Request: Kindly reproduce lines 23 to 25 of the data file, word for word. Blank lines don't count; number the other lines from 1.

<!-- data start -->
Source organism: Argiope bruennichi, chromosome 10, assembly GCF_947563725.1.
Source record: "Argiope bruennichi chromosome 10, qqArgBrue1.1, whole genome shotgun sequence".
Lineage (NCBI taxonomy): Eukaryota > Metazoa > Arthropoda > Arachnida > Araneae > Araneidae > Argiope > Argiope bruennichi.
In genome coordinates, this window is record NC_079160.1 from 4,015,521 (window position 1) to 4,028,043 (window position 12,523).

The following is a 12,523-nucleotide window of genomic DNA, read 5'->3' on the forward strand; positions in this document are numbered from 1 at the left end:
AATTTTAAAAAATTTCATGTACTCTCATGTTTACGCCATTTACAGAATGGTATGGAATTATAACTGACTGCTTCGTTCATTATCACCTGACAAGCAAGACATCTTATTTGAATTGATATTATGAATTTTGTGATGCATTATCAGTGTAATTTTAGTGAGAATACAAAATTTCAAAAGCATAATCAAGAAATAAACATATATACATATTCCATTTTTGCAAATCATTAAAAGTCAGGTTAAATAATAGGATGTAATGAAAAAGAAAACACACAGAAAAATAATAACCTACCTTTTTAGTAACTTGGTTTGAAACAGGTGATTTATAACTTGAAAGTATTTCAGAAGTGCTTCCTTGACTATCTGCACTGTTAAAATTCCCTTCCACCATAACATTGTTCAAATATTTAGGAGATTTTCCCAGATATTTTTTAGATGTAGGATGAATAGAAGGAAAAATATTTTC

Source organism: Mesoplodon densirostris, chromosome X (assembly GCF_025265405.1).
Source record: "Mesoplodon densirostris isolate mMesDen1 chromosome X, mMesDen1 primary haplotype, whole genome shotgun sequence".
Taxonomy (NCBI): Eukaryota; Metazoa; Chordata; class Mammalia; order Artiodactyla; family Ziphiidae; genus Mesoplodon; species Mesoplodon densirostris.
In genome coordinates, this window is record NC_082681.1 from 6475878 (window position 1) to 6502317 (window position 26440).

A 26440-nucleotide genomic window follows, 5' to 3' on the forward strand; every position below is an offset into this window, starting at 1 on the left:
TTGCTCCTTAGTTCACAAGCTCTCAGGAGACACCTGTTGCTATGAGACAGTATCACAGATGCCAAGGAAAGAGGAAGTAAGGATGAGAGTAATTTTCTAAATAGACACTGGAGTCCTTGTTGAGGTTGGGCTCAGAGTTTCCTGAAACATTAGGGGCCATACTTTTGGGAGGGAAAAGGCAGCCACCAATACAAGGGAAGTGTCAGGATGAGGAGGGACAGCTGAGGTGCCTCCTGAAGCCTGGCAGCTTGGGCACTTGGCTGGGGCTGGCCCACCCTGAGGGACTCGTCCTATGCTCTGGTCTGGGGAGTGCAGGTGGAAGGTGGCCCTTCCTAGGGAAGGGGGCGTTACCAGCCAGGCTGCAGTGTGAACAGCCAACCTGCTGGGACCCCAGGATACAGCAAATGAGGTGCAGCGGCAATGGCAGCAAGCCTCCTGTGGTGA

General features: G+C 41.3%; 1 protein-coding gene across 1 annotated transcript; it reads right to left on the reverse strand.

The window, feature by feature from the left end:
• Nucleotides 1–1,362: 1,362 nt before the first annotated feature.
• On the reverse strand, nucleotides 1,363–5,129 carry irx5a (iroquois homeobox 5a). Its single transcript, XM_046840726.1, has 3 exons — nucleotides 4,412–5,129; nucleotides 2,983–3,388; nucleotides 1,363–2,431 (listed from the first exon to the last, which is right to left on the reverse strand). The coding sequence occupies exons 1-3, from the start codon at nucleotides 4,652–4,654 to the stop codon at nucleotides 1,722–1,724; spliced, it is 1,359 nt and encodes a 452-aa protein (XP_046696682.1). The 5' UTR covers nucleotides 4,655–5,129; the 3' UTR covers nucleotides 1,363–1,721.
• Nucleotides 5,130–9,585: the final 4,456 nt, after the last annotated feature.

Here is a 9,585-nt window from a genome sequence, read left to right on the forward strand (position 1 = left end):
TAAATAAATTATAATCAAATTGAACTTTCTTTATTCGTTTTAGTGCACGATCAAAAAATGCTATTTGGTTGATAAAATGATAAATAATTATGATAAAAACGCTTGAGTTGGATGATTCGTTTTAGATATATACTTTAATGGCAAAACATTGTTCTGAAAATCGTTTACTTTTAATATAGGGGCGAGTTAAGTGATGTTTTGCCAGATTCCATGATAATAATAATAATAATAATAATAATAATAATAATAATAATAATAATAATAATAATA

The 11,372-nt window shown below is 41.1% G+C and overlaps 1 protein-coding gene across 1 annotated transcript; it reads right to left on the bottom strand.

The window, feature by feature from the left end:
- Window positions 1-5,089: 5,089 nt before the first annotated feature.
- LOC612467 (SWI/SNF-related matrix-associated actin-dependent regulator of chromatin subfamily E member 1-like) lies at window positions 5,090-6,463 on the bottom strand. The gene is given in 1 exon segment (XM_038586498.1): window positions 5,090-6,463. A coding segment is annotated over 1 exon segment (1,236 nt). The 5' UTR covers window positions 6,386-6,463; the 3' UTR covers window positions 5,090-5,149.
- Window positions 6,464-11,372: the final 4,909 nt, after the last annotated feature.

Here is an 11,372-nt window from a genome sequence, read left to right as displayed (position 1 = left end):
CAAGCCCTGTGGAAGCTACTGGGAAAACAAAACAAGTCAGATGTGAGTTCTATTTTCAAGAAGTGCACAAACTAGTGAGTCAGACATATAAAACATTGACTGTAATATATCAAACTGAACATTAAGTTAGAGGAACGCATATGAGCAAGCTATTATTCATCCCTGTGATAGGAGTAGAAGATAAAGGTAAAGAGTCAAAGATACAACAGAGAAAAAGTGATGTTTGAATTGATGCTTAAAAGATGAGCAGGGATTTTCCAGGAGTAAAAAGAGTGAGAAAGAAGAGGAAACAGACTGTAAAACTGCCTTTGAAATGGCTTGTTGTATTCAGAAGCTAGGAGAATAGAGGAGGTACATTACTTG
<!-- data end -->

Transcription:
- LOC612467 (SWI/SNF-related matrix-associated actin-dependent regulator of chromatin subfamily E member 1-like) lies at window positions 5,090-6,463 on the bottom strand. The gene is given in 1 exon segment (XM_038586498.1): window positions 5,090-6,463. A coding segment is annotated over 1 exon segment (1,236 nt). The 5' UTR covers window positions 6,386-6,463; the 3' UTR covers window positions 5,090-5,149.
- Window positions 6,464-11,372: the final 4,909 nt, after the last annotated feature.

Here is an 11,372-nt window from a genome sequence, read left to right as displayed (position 1 = left end):